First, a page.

Suit-Up with Iron Man 3 is an online treasure hunt that takes place within Google maps. Players follow clues from social media to locate and collect as many of the 43 Iron Man suits hidden around Australia & New Zealand as possible. Those that collected the highest number of suits entered the running for some amazing prizes from Marvel/Disney. In a nutshell, Disney asked us to create a game that would work on desktop and mobile, that would allow a user to be able to fly around a satellite view of Google maps, as Iron Man. Users would have full controls over the direction Iron Man flies. The locations Iron Man could go were limitless, meaning users could fly him anywhere in the world, just for fun, however the game itself would feature only AU & NZ.
There would also need to be the functionality to start from your current location and to be able to ‘jump’ to any given co-ordinate/location at any time. An additional feature was to be able to get a user to be able to walk around Google Streetview as Iron Man, allowing the user to control his direction, and also the direction Iron Man is looking. At all times the illusion of seeing the world from inside IM’s helmet was required to be maintained by an overlay of a HUD display.
The key drivers of the project were to create buzz and excitement around the launch of the Iron Man 3 movie. The strategic hiding of 43 Iron Man suits at predetermined geographic locations around Australia and New Zealand that would not move or change location and be common to all users was the essence of the project. A series of clues on twitter and Facebook would help users identify secret locations to fly to, looking for Iron Man suits. Understanding how this project, including a game and a microsite, would fit into the broader launch of the Iron Man 3 movie launch was critical to our success.
As this project was breaking new ground, there were of course a lot of questions. We needed to identify early on where the line crossed between usability and quality. This drove core game functionality scope. Marvel/Disney & Newpath were keen to push the limitations of the technology and create an exciting and new experience, but had quality at our core when defining what was going to be launched.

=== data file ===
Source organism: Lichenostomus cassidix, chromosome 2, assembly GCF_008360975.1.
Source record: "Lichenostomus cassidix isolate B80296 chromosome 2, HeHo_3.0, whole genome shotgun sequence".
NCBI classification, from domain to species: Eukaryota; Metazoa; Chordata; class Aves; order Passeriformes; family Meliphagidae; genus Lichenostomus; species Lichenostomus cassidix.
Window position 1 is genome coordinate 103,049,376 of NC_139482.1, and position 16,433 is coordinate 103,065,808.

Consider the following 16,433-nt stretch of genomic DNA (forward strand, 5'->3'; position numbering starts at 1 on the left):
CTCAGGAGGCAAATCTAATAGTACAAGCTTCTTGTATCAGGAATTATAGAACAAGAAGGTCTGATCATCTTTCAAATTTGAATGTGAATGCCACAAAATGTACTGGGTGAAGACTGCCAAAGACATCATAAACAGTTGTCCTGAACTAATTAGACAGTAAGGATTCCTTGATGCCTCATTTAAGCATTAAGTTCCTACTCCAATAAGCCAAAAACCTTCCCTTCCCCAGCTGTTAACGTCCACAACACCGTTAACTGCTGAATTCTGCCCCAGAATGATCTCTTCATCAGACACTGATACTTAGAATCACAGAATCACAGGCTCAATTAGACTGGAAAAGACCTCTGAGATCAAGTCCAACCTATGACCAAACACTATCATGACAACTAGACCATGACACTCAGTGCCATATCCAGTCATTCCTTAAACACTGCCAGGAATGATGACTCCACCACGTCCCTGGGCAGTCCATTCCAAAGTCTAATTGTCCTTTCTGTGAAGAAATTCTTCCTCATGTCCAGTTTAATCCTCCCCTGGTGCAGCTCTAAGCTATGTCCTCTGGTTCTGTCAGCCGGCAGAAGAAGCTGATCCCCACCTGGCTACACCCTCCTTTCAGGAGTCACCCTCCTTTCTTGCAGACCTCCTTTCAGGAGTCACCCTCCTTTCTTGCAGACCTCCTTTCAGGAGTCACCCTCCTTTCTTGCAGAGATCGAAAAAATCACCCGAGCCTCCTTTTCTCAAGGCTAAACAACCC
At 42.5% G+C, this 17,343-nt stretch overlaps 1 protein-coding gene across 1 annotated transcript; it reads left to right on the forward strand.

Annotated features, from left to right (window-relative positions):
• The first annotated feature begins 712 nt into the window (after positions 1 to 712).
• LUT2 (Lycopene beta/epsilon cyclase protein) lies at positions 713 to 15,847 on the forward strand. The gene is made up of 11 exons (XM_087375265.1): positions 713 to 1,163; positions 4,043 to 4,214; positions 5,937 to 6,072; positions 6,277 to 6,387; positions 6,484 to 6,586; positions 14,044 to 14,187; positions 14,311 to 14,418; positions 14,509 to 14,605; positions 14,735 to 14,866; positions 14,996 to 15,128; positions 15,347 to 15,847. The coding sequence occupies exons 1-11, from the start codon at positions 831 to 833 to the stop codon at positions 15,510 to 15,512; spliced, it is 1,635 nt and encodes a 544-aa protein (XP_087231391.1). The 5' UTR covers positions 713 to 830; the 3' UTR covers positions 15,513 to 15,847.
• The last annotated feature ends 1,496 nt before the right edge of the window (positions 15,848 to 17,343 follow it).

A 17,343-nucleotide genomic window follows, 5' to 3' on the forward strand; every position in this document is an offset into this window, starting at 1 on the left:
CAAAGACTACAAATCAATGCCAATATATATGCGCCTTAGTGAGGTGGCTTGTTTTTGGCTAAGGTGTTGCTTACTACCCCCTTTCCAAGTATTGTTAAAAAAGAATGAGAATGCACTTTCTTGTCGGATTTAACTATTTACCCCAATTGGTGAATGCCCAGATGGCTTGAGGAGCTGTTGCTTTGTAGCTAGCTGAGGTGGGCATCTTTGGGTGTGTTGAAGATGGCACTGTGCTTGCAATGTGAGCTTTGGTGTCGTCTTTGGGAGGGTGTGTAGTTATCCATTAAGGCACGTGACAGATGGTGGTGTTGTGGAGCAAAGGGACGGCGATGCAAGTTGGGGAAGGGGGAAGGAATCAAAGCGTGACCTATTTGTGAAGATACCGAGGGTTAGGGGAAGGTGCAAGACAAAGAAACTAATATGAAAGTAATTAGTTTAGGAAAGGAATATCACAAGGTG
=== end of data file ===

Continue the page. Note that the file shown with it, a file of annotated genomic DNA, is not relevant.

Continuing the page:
There was significant technical exploration, looking for what was possible and enhancing the overall experience. Can Iron Man be animated whilst he flies? For example, can we shoot jets from his feet, arms and body movement as he turns etc. Can he have a shadow on the map as he flies? How fast can we allow Iron Man to fly before the experience degrades? How would this speed consideration work in terms of game controls? Can we zoom in or out on altitude and map zoom level? How much/little Google map default functionality would need to remain on screen? Can the map itself be altered in any way such as a colour filter or a 20% black overlay placed between Iron Man and the map to make it appear darker? Can the user change suit to a different skin?
Can Iron Man have ‘special moves’ such as pressing left three times for a barrel roll? Newpath worked through all of these questions and more with Disney and critically, with Google Maps engineers. Over the space of a number of months all of our questions were answered, prototypes built and tested and built and tested again, and an eventual version approved for launch to the public with great excitement.
The game was a huge success. Hundreds of thousands of users took up the challenge. Social media buzzed with clues as well as users sharing their progress and inviting their friends to give the game a shot.